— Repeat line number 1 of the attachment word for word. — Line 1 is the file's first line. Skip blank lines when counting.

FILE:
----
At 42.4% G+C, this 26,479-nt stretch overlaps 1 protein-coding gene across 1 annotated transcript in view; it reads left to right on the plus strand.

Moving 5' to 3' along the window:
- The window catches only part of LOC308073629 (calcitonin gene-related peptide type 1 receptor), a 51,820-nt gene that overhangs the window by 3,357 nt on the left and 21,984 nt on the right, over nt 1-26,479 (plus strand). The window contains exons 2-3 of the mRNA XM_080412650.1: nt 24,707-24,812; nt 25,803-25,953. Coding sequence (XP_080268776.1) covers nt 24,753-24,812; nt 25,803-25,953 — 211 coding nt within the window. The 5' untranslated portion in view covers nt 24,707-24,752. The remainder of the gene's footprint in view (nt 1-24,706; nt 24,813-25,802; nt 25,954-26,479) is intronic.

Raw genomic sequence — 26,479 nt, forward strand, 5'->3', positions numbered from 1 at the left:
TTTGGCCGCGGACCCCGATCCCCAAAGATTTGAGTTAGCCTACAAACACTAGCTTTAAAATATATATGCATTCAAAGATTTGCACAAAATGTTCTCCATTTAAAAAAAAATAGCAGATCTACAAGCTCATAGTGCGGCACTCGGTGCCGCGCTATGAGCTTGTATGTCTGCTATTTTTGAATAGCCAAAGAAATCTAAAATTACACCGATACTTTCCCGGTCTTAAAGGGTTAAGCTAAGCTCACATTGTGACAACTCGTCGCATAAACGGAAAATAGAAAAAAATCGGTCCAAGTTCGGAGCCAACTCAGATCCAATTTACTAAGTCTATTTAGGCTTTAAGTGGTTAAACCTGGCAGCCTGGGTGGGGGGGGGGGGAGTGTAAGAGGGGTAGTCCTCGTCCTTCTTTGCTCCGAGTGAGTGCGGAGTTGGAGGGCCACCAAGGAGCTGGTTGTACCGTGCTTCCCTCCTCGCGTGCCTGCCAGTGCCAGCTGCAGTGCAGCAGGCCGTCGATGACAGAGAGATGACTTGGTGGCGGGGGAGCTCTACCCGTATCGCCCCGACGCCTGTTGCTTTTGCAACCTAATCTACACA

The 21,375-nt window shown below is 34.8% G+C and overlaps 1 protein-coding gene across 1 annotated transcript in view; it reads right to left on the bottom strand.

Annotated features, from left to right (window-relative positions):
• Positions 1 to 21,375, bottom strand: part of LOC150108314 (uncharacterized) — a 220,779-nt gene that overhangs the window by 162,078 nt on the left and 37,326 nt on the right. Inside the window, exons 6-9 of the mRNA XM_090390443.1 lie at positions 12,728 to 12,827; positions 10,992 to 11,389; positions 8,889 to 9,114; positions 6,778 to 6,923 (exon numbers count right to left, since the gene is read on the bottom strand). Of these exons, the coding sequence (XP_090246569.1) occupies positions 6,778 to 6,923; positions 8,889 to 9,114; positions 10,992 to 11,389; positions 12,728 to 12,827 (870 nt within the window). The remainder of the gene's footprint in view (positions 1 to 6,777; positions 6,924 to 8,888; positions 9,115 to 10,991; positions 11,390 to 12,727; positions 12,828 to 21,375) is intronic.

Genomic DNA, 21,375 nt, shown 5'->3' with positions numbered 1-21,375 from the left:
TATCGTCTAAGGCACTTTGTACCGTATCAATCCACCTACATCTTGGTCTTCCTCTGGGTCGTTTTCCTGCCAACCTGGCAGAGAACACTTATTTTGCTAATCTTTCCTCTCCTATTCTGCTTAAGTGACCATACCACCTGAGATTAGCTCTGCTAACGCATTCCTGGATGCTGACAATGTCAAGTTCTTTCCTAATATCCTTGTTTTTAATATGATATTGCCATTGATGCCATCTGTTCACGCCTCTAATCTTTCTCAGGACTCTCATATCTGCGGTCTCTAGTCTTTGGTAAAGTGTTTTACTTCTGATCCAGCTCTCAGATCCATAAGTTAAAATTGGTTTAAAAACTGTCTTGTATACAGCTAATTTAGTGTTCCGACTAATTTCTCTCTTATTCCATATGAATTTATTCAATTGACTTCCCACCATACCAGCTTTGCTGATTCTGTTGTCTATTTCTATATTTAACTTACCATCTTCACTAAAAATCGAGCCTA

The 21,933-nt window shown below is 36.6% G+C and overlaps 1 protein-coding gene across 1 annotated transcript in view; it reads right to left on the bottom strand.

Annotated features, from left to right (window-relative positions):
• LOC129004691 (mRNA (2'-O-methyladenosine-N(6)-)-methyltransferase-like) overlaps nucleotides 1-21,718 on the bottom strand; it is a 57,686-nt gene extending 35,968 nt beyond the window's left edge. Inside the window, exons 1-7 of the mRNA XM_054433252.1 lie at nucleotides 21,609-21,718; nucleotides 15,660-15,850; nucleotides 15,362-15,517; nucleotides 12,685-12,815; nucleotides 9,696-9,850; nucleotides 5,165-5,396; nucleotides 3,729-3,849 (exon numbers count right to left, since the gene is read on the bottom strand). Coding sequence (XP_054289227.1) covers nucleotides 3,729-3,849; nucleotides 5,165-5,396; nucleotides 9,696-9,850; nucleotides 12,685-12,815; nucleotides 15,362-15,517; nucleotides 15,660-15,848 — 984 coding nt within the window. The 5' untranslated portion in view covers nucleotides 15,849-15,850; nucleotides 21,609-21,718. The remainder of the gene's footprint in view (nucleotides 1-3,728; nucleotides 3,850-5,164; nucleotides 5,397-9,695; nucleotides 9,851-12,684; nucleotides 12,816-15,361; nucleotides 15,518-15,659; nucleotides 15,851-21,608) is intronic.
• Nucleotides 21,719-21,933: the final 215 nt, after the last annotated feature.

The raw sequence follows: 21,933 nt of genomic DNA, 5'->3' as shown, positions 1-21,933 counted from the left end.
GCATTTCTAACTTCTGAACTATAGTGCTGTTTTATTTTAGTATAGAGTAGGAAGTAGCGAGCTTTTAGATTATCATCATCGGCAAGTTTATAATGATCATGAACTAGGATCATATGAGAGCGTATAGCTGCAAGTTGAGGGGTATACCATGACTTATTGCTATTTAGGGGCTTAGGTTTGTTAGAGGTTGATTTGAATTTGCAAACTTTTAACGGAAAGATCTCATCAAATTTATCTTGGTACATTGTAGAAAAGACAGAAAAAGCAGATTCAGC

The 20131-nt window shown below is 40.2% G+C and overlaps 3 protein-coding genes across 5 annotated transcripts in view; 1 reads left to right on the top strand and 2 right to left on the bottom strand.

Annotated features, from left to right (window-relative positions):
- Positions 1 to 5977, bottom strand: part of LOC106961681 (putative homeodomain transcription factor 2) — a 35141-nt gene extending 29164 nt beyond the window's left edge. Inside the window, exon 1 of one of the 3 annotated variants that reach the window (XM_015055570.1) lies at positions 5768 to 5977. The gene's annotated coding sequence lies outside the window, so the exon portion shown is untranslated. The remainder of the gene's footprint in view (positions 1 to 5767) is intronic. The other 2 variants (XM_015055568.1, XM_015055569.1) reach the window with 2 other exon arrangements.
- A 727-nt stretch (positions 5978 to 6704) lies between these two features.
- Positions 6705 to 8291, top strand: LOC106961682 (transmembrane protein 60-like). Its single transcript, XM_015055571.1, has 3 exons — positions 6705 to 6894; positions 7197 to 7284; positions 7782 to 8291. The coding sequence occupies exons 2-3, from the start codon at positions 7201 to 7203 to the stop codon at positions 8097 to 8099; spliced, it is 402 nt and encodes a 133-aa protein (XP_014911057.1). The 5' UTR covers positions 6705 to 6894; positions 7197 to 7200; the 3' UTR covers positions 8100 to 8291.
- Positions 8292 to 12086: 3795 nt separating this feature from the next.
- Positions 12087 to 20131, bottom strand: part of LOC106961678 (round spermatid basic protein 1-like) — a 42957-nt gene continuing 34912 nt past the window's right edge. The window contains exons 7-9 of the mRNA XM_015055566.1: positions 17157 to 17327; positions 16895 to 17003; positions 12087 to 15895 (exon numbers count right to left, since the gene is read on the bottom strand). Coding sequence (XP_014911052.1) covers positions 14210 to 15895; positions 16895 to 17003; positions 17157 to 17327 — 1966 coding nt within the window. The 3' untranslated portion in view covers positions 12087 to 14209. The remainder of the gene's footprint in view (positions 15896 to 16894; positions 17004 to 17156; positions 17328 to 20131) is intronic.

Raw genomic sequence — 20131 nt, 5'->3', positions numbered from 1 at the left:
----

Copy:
At 42.4% G+C, this 26,479-nt stretch overlaps 1 protein-coding gene across 1 annotated transcript in view; it reads left to right on the plus strand.